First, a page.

However tragic it may be, the woman has no obligation to worry about it. The only thing she has to make sure is that she doesn’t fool me into believing something that isn’t true. That would be directly affecting me mentally or physically.

    This respect for others’ rights is all that a man is obliged to offer to the society. All other contributions, be it charitable or otherwise, have to be purely voluntary. It may be great to help others, but it’s equally despicable if you did that by forcing someone else.

    Of course, there are a lot of questions about ideal conduct in public or in personal lives, but religion is not the place to seek answers. If we simply build up on this foundation we have before us, we’d be just fine.

    Some parts of this reply might leave much to be desired in terms of clarity. Perhaps we could continue this discussion over chat. I’m sure it will very helpful for both of us to toss ideas around 🙂

  2. oh, and btw, atheism doesn’t start at “god doesn’t exist”. It ends at this statement.

    It starts with the analysis of “god exists”, and when it analyzes all the reasons why people think God exists, it comes to the conclusion that these reasons aren’t good enough to state firmly that “god exists”

  3. Hey Matt,

    I haven’t read Onfray’s book, so I don’t know if this will address everything, but try John Blanchard’s book “Does God Believe in Atheists?”

    Blanchard starts with Plato/Aristotle etc and works his way through the different philosophies of the ages – Descartes, Rosbpierre and his mates, and Nietzsche to name a few. At the end he has a couple of chapters that take a very honest look at Onfray/Nietzsche’s questions about death; basically that’s the only remotely serious argument atheism has against Christianity.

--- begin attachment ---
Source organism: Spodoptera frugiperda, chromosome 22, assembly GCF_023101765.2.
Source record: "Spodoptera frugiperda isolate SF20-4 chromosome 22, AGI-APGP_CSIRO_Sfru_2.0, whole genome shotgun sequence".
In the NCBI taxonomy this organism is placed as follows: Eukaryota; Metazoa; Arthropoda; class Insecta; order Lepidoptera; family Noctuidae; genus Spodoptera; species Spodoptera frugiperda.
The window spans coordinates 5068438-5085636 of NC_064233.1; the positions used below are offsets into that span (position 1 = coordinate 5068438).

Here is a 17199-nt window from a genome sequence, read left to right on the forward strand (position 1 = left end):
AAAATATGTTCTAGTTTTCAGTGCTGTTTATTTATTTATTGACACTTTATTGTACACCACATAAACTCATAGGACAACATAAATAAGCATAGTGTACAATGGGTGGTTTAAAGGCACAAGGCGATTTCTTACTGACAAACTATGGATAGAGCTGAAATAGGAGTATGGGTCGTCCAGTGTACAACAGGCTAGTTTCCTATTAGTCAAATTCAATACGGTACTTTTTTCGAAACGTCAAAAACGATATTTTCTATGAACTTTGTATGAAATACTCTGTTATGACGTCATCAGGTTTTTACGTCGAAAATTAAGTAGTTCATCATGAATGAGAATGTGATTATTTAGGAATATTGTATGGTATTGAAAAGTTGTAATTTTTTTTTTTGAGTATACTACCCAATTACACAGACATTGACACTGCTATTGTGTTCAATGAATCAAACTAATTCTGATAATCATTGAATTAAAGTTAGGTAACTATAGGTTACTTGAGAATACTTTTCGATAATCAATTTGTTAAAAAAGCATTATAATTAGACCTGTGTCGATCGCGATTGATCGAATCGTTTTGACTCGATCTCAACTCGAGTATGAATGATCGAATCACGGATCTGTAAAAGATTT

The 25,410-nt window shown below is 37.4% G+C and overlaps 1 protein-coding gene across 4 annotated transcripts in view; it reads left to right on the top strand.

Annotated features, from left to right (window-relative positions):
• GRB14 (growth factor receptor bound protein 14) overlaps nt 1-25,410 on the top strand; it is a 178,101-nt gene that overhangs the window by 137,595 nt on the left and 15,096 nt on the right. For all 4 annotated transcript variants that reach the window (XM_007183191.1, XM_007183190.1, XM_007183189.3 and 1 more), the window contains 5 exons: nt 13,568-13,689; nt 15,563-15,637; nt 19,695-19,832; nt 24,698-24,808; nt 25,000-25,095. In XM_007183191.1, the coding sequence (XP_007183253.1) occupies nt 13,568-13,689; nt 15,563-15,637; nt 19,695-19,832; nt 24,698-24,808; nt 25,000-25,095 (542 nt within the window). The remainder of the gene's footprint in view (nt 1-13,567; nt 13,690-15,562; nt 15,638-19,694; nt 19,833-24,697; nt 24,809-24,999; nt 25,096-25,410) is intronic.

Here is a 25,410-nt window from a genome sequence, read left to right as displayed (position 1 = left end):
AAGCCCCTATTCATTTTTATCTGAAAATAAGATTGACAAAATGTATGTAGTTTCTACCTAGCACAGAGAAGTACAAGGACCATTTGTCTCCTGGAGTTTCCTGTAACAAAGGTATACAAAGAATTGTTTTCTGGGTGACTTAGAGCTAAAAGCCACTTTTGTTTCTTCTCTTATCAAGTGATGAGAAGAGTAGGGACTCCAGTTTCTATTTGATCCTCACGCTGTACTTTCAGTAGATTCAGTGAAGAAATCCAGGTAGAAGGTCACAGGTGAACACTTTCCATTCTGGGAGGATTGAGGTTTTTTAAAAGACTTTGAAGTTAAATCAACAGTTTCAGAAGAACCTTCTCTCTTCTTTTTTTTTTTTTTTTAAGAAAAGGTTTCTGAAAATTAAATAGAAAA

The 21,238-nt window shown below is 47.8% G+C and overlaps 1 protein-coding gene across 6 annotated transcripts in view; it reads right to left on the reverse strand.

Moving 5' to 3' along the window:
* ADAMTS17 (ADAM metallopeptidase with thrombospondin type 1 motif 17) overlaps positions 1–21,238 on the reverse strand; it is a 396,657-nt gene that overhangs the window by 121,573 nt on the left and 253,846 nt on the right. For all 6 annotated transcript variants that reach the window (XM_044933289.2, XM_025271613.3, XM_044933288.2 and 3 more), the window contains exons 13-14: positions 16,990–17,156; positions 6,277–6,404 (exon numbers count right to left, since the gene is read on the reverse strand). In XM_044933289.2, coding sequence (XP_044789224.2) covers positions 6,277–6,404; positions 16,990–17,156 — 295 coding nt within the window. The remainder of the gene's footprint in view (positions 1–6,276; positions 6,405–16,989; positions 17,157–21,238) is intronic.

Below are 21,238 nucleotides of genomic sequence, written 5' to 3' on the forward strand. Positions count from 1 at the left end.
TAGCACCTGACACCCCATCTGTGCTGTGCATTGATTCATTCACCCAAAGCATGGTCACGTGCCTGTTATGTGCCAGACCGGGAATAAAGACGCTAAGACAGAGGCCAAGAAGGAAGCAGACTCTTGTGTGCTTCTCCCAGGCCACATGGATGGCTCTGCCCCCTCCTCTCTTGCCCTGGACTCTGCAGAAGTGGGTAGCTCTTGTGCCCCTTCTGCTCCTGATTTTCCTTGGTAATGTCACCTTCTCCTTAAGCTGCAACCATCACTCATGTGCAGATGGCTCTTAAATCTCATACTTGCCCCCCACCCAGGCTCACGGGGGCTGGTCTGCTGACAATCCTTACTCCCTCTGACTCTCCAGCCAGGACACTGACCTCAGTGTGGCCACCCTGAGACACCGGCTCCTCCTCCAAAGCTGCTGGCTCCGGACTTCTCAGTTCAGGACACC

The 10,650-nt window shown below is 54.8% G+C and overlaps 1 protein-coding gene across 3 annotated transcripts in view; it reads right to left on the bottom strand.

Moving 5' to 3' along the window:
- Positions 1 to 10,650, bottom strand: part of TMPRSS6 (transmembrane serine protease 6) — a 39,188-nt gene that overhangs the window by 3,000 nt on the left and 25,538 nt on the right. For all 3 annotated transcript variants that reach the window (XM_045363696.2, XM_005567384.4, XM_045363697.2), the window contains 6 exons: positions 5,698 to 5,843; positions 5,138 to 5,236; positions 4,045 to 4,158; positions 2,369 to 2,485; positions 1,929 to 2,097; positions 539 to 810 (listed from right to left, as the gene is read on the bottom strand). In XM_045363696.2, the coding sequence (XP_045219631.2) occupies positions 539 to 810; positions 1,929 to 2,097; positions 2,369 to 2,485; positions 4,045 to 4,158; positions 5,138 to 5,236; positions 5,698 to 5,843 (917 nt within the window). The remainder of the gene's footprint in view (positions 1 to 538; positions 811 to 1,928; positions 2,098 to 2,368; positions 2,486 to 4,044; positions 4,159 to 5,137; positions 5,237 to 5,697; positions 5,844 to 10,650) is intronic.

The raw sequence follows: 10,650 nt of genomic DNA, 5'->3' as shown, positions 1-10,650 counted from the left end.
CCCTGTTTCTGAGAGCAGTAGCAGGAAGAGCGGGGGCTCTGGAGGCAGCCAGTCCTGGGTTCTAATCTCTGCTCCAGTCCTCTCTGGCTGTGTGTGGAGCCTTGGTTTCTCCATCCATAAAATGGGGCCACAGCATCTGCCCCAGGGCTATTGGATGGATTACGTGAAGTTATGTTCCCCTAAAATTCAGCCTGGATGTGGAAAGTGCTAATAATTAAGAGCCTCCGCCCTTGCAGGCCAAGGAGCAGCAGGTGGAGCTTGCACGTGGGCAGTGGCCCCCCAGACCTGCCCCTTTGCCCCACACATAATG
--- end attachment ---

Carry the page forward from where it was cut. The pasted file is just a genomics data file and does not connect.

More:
What Blanchard does very well is (a) show why it’s acceptable to go to the bible (or the Koran/hindu texts/buddhist texts) to see what a religion says about it’s own beliefs on God, (b) show clearly the weaknesses and the fact that an atheist position on many things is no more honourable/intellectually rigorous than a theist position, and (c) best of all he doesn’t actually mention Jesus until the end of the final chapter.

    Now obviously because I’m a Christian, I find his arguments compelling, but I appreciated the fact that he didn’t try to avoid tough questions. I disagreed on a few finer points here and there, but overall I found it really useful to understand the philosophies that feed atheist unbelief.

    One last point: if Onfray still insists that Jesus is a myth, then I find it difficult to take him seriously on anything. Fine if he wants to try and argue that Jesus was crazy or a con-man, but to deny his existence or the historicity of the gospels is weak and shows a lack of academic rigour.


  4. In response to the comments left by Dave; the historicity of Christ is very much in question. Now, knowing that you’re a Christian, I shouldn’t have to go into detail regarding the authenticity of the gospels and when they were written. Most biblical scholars agree that the first gospel was Mark’s written some 70 years after Jesus supposedly died. The oldest physical copy that survived is some 100 years older than the original. Since the gospels were originally spoken orally, the legitimacy of them is always brought into question. No eye witness accounts of Jesus life exist. None of the gospel authors ever met Christ. They are working from oral stories that had been circulation for over half a century. The part of the story that makes one think Jesus did exist is a direct result of individuals trying to make a prophesy from the Old Testament come true. Getting Christ to be born in Bethlehem becomes a dubious trip in myth creation. But, the trouble that was undertaken to get Jesus there makes sense only if people at the time were trying to fill the prophecy from Micah 5:2.
    On a side note, Roman historians from the time didn’t mention the individual of Christ with the exceptions of Tactius. Of course, Onfray brings the credablity of that into question also.
    If you disagree I would love to hear from you. Thanks for being open minded.

  5. Hi Rob,

    Thanks for posting. One brief question on this one about the date of the Gospels, etc. Have you read Lee Strobel’s The Case For Christ, at all? Chapter 1 of the book is dedicated to this particular question.